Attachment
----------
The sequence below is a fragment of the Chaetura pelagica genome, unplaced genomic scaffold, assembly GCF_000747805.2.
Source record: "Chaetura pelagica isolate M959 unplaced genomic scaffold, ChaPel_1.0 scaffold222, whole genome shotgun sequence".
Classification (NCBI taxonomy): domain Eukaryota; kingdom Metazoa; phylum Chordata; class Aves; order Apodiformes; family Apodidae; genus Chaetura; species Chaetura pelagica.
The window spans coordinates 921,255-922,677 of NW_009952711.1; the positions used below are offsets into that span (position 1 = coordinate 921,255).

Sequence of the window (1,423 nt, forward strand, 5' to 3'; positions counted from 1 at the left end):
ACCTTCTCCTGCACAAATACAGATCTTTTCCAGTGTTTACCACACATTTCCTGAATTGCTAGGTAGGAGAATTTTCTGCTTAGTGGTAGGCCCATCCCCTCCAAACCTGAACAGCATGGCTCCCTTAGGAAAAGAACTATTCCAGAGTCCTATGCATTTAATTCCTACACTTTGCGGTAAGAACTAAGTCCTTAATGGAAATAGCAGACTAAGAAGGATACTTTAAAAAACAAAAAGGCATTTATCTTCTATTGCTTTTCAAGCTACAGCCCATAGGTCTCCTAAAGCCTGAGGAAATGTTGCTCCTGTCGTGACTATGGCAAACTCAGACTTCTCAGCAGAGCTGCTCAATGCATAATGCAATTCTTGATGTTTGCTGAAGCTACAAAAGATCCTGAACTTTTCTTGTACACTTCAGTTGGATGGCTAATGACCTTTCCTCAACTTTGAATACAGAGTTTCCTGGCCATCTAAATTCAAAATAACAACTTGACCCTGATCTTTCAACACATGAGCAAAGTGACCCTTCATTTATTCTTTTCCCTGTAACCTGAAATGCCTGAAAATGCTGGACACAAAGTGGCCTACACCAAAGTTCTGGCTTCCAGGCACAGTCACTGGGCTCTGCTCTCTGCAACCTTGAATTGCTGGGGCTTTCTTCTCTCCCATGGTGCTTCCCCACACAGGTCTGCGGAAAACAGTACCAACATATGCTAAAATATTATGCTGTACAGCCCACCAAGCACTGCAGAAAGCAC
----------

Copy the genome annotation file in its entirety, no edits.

The sequence below is a fragment of the Chaetura pelagica genome, unplaced genomic scaffold, assembly GCF_000747805.2.
Source record: "Chaetura pelagica isolate M959 unplaced genomic scaffold, ChaPel_1.0 scaffold222, whole genome shotgun sequence".
Classification (NCBI taxonomy): domain Eukaryota; kingdom Metazoa; phylum Chordata; class Aves; order Apodiformes; family Apodidae; genus Chaetura; species Chaetura pelagica.
The window spans coordinates 921,255-922,677 of NW_009952711.1; the positions used below are offsets into that span (position 1 = coordinate 921,255).

Sequence of the window (1,423 nt, forward strand, 5' to 3'; positions counted from 1 at the left end):
ACCTTCTCCTGCACAAATACAGATCTTTTCCAGTGTTTACCACACATTTCCTGAATTGCTAGGTAGGAGAATTTTCTGCTTAGTGGTAGGCCCATCCCCTCCAAACCTGAACAGCATGGCTCCCTTAGGAAAAGAACTATTCCAGAGTCCTATGCATTTAATTCCTACACTTTGCGGTAAGAACTAAGTCCTTAATGGAAATAGCAGACTAAGAAGGATACTTTAAAAAACAAAAAGGCATTTATCTTCTATTGCTTTTCAAGCTACAGCCCATAGGTCTCCTAAAGCCTGAGGAAATGTTGCTCCTGTCGTGACTATGGCAAACTCAGACTTCTCAGCAGAGCTGCTCAATGCATAATGCAATTCTTGATGTTTGCTGAAGCTACAAAAGATCCTGAACTTTTCTTGTACACTTCAGTTGGATGGCTAATGACCTTTCCTCAACTTTGAATACAGAGTTTCCTGGCCATCTAAATTCAAAATAACAACTTGACCCTGATCTTTCAACACATGAGCAAAGTGACCCTTCATTTATTCTTTTCCCTGTAACCTGAAATGCCTGAAAATGCTGGACACAAAGTGGCCTACACCAAAGTTCTGGCTTCCAGGCACAGTCACTGGGCTCTGCTCTCTGCAACCTTGAATTGCTGGGGCTTTCTTCTCTCCCATGGTGCTTCCCCACACAGGTCTGCGGAAAACAGTACCAACATATGCTAAAATATTATGCTGTACAGCCCACCAAGCACTGCAGAAAGCAC